A few weeks ago, we released a whitepaper THE NEW HEALTHCARE CRISIS: CYBERCRIME, PATIENT RECORDS AND INFORMATION SECURITY, noting that more than 40% of Americans have had their healthcare records breached in 2015. Our analysis was based on breaches filed with the Department of Health and Human Services.
Well, we were wrong. Now almost 50% – 47% to be exact – of Americans’ patient records have been breached.
Last week, Excellus Blue Cross Blue Shield, an upstate New York healthcare company, announced that 10 million of its customers had records compromised from a cyber attack. Perhaps more troubling than the sheer volume of the attack is its longevity. Excellus’ internal system audit revealed breaches had been going on undetected since 2013.
In addition to the bad press, Excellus will bear the cost of providing 2 years of identity theft protection services to each of those 10 million clients.
And it joins the ever-growing list of breached healthcare companies: UCLA Healthsystems, Anthem, and Premera — to name a few.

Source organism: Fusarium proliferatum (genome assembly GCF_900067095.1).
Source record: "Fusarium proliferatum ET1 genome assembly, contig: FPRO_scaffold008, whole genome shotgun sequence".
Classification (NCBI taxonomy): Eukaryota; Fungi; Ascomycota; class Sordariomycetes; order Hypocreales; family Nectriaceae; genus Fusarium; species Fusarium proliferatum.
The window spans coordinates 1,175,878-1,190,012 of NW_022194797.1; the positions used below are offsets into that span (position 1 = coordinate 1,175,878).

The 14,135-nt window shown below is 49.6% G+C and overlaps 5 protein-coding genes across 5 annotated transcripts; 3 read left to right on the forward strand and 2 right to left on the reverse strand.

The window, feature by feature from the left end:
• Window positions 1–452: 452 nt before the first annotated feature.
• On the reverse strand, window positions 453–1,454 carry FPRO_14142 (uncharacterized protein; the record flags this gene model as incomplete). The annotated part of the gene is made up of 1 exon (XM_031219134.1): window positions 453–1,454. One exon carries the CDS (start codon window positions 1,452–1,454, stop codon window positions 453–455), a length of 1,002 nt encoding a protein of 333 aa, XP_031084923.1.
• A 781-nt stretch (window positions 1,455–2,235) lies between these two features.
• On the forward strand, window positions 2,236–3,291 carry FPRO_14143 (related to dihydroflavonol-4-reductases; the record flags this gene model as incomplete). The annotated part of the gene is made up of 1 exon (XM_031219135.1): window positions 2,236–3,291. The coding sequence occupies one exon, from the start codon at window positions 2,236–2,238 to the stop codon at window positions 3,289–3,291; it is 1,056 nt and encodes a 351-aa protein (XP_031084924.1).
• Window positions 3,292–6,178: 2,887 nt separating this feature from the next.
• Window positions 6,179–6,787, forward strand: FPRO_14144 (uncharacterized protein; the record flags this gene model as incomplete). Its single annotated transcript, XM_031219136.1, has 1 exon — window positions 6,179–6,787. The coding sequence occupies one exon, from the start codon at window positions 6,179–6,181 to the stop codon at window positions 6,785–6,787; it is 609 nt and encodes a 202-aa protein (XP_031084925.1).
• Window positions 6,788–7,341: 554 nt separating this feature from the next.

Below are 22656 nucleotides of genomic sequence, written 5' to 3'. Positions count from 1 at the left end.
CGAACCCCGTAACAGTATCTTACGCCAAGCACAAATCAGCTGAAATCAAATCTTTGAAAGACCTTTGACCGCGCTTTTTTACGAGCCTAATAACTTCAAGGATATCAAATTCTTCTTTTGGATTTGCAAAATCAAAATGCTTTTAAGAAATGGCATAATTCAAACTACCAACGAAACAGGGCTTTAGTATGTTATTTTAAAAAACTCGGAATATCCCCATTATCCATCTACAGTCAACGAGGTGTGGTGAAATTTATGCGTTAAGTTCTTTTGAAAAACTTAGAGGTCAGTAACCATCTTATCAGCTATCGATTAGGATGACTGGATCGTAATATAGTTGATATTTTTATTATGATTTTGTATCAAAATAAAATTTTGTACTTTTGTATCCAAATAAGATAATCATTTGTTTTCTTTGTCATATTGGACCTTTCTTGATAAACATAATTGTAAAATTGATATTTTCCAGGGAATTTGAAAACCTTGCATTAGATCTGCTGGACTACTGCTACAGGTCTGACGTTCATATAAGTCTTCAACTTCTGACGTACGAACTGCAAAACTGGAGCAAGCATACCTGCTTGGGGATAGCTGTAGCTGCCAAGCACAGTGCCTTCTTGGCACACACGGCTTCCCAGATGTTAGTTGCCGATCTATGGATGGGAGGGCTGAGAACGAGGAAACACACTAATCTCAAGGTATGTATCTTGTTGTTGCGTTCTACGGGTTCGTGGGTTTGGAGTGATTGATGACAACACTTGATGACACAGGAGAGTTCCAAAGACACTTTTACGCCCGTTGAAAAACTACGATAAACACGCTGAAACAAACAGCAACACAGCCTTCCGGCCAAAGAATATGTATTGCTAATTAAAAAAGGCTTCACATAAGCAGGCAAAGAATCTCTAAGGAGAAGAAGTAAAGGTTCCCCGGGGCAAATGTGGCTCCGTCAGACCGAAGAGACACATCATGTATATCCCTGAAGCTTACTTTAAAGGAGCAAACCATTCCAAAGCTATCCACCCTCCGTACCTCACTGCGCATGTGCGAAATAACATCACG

Criminals are targeting the healthcare sector because patient records are a tremendously valuable source of data. In fact, medical information has more lasting value than other types of information. A stolen credit card can be cancelled and fraudulent charges disputed, but resolving medical identity theft has no standardized remediation procedures. Patient data, therefore, commands a higher price on the black markets.
Medical identity theft not only results in financial damage, but can impact health outcomes. If a stolen medical identity is used to receive care, the new data could alter or become integrated into the existing records and result in inaccurate diagnoses. Even after an error has been identified, medical privacy laws make it difficult to disentangle the fraudulent medical details from the legitimate information.
In our white paper, we highlight several factors responsible for the rise in healthcare breaches: (i) the threat environment is changing rapidly; (ii) point products create gaps in security posture; (iii) roaming users make the network porous; and (iv) healthcare providers face significant resource constraints. In addition, new healthcare IT initiatives promising to enhance the quality of care can increase information security risks – such as networked patient record keeping devices, internet-connected fetal monitors, electrocardiograms, temperature sensors, and an emerging wave of Internet of Things medical technologies.
Here are a links to a few articles on the topic.